- The Washington Times - Friday, September 4, 2009

In the blatantly self-reverential battle between New York and Washington for the title of “Most Important City in America,” New York has always claimed an easy victory.

Until now.

When financial markets on Wall Street melted down last fall, the federal government stepped in with billions of bailout dollars, and the tables began to turn. So did the zeitgeist.

In short, the Big Apple has been hurt in this economy while Washington has galloped to the rescue. The result: Washington is suddenly cool. Or, at least, cooler.

“Washington has so much energy and young talent,” said celebrity chef Jean-George Vongerichten, who recently opened his J&G; Steakhouse a stone’s throw from the White House — the biggest opening ever for the owner of 19 restaurants worldwide. “I was impressed and surprised.”

This from a New Yorker of 23 years.

The premiere of a world-class restaurant is merely one small indicator of Washington’s newfound trendiness. Economic factors also point the way.

New York City’s job losses are steep, while the Washington metropolitan area still boasts low unemployment, thanks in part to the big-spending federal government based there.

The nation’s capital has even seen an uptick on the cultural scene, which New York has always dominated. Washington now ranks as the No. 2 theater city in the country. And recently, fashion designers — including Jimmy Choo and Louis Vuitton — have opened shops in Washington.

“I guess you could say we’re catching up a little,” said Stephen S. Fuller, director of the Center for Regional Analysis at George Mason University in Fairfax County.

To be sure, Washington remains much smaller than New York. The projected value of the New York metropolitan area’s economy for 2010 is $1.272 trillion; the corresponding number for the Washington metropolitan area is estimated at only $428.8 billion.

But Washington is enjoying a much steeper economic ascent than its northern rival. Between 2010 and 2030, the Washington region’s value is expected to grow by 94 percent (for a total value of $832.7 billion). That isn’t as fast as, say, Dallas, which is projected to grow by 155 percent, but it’s twice as rapid as New York’s expected 42.5 percent increase, for a total value of $1.813 trillion, according to the Center for Regional Analysis.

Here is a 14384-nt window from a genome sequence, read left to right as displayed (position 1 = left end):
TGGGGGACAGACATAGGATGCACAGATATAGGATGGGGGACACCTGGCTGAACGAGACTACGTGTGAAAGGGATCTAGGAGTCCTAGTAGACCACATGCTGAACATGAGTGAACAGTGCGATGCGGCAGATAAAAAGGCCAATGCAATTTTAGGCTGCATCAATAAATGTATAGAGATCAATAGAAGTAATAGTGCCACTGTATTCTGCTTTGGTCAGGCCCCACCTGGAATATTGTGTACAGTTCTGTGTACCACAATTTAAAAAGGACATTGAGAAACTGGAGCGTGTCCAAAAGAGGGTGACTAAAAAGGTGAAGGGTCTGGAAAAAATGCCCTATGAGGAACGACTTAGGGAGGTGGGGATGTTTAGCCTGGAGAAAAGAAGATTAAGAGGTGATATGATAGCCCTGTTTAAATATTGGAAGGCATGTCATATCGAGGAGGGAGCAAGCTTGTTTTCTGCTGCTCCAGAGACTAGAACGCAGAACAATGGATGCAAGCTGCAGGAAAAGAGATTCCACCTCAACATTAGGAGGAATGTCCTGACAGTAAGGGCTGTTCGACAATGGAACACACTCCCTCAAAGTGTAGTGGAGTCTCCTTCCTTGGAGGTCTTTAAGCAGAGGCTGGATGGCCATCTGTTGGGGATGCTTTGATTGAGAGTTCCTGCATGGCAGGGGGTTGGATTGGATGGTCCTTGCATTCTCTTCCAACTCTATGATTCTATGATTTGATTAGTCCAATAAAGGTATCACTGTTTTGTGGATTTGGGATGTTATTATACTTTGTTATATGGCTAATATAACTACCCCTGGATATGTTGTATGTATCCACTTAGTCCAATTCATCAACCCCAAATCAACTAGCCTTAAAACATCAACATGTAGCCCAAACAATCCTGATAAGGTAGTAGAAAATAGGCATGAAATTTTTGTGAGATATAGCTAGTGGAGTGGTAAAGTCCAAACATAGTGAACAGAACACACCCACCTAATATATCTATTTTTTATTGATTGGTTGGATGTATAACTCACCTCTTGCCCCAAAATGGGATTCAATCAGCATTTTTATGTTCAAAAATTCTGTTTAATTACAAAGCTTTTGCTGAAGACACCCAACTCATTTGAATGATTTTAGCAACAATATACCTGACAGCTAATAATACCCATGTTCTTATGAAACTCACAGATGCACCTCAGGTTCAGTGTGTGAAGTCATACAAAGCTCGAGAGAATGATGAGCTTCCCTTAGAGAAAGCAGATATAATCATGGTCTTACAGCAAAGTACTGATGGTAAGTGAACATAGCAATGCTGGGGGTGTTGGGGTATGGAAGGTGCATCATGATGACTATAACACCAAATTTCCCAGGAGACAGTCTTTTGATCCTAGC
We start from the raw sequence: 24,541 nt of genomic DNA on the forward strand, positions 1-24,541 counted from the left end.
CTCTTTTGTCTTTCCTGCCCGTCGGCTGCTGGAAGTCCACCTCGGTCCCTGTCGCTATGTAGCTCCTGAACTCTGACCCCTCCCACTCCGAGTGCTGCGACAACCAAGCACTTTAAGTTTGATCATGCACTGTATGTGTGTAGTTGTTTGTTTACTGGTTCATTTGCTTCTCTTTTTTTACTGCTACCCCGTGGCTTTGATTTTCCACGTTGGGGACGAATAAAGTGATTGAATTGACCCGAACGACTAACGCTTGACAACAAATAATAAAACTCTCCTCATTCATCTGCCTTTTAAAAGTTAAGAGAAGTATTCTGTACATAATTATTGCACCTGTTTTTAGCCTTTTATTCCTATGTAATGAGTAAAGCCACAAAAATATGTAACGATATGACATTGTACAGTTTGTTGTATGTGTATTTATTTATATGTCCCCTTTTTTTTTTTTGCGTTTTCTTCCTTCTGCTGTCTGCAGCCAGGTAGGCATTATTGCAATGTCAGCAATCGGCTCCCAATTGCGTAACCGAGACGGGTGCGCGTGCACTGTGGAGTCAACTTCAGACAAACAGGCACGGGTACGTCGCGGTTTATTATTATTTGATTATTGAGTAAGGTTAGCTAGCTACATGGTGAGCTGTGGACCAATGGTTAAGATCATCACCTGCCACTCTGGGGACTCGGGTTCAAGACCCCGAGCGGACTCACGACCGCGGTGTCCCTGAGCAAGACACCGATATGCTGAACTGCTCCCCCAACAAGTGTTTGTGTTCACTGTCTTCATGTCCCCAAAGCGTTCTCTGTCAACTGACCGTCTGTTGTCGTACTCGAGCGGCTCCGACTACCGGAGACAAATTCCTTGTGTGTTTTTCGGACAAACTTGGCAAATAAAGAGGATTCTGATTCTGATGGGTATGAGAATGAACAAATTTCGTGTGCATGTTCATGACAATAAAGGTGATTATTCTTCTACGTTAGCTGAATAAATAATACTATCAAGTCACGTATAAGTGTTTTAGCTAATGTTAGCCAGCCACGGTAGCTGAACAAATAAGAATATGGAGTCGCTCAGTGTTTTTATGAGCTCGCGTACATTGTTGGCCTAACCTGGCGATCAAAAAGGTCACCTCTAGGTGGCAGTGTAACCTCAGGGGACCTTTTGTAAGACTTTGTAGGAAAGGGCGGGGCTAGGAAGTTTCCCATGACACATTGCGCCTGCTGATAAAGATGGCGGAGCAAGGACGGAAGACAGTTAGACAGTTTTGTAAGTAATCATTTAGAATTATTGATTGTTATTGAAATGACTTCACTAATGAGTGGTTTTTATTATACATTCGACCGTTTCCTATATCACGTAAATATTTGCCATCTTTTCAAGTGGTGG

On the tourism front, hotel rooms in the nation’s capital have increased in price by 3 percent, while they decreased by 22 percent in New York City at the end of last year, said Hotels.com spokeswoman Maureen Carrig.

Also, the National Park Service and the Smithsonian Institution have reported an 18 percent increase in Washington-area visitors, according to Destination DC.

International tour operators also are reporting significant increases in interest and bookings, according to the group.

Visits to New York also have increased, but not nearly as robustly as in Washington. In 2008, the city received about 47 million visitors (making it the top tourism city in the country), but that represented only 2 percent growth compared to the previous year, according to tourism site Nycgo.com.

In the real estate market, home prices are still down from last year for both regions, but Washington has seen an increase in sales while New York is still on the downslope.

“It’s indicative of the Wall Street collapse,” said Walter Molony, spokesman for the National Association of Realtors.

On the jobs front, the picture is more mixed. New York City’s unemployment rate in July was 9.6 percent, roughly equivalent to the national average, while joblessness in Washington was a full percentage point higher at 10.6 percent. But the D.C. metropolitan area’s unemployment rate was 6 percent, while the New York metro area unemployment rate was 8.8 percent.

Still, corporate chieftains and international banks aren’t flocking to the nation’s capital — yet.

“New York still has the best connections to the rest of the world,” said Gerald Hanweck, professor of finance at George Mason University. “Wall Street is still there.”

And many of the brightest minds on Wall Street — even if unemployed at the moment — simply won’t give up the prospect of another hedge-fund job (in which they might earn $3 million a year in bonuses alone) for a government job (at which 20 years on the job could earn them a total of less than $3 million), Mr. Hanweck said.

Still, with a huge chunk of the $787 billion in economic stimulus money landing in the greater Washington area and with a growing and newly activist federal government, the city’s importance clearly will grow, Mr. Fuller said.

A lot of businesses — domestic and international alike — have been, and will continue to be, compelled to open offices in the Washington area, even if they’re unlikely to move their headquarters from New York.

“Washington will get bigger, but not at New York’s expense,” said Mr. Fuller, adding that Washington will never achieve the perfect trifecta of power — cultural, financial and political — that most European capitals possess.

But, he added, in the past 50 years, we’ve “gone from a cow town to a power town.”

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